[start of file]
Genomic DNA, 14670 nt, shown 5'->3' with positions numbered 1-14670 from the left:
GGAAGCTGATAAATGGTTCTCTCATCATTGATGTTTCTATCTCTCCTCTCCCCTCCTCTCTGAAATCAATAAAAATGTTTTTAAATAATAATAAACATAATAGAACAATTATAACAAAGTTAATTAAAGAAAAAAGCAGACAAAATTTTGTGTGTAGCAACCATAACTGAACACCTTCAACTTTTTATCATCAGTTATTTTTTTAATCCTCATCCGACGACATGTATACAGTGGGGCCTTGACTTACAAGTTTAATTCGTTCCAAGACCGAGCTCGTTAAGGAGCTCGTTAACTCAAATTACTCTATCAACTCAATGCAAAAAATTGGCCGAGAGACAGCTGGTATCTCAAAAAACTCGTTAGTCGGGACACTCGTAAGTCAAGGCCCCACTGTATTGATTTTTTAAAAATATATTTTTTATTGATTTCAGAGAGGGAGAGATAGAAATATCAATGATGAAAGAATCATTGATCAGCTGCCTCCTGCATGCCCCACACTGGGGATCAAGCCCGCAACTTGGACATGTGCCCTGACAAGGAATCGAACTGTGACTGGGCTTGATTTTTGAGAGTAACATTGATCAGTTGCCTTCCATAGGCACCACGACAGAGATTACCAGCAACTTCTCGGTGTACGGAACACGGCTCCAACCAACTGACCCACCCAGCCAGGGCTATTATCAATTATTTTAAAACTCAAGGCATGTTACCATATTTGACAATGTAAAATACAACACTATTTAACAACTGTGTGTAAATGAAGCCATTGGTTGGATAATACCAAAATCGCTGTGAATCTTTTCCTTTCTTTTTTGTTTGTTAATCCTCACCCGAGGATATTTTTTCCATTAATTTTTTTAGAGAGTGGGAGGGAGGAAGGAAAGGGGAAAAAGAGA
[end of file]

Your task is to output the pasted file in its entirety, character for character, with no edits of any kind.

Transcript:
Genomic DNA, 14670 nt, shown 5'->3' with positions numbered 1-14670 from the left:
GGAAGCTGATAAATGGTTCTCTCATCATTGATGTTTCTATCTCTCCTCTCCCCTCCTCTCTGAAATCAATAAAAATGTTTTTAAATAATAATAAACATAATAGAACAATTATAACAAAGTTAATTAAAGAAAAAAGCAGACAAAATTTTGTGTGTAGCAACCATAACTGAACACCTTCAACTTTTTATCATCAGTTATTTTTTTAATCCTCATCCGACGACATGTATACAGTGGGGCCTTGACTTACAAGTTTAATTCGTTCCAAGACCGAGCTCGTTAAGGAGCTCGTTAACTCAAATTACTCTATCAACTCAATGCAAAAAATTGGCCGAGAGACAGCTGGTATCTCAAAAAACTCGTTAGTCGGGACACTCGTAAGTCAAGGCCCCACTGTATTGATTTTTTAAAAATATATTTTTTATTGATTTCAGAGAGGGAGAGATAGAAATATCAATGATGAAAGAATCATTGATCAGCTGCCTCCTGCATGCCCCACACTGGGGATCAAGCCCGCAACTTGGACATGTGCCCTGACAAGGAATCGAACTGTGACTGGGCTTGATTTTTGAGAGTAACATTGATCAGTTGCCTTCCATAGGCACCACGACAGAGATTACCAGCAACTTCTCGGTGTACGGAACACGGCTCCAACCAACTGACCCACCCAGCCAGGGCTATTATCAATTATTTTAAAACTCAAGGCATGTTACCATATTTGACAATGTAAAATACAACACTATTTAACAACTGTGTGTAAATGAAGCCATTGGTTGGATAATACCAAAATCGCTGTGAATCTTTTCCTTTCTTTTTTGTTTGTTAATCCTCACCCGAGGATATTTTTTCCATTAATTTTTTTAGAGAGTGGGAGGGAGGAAGGAAAGGGGAAAAAGAGA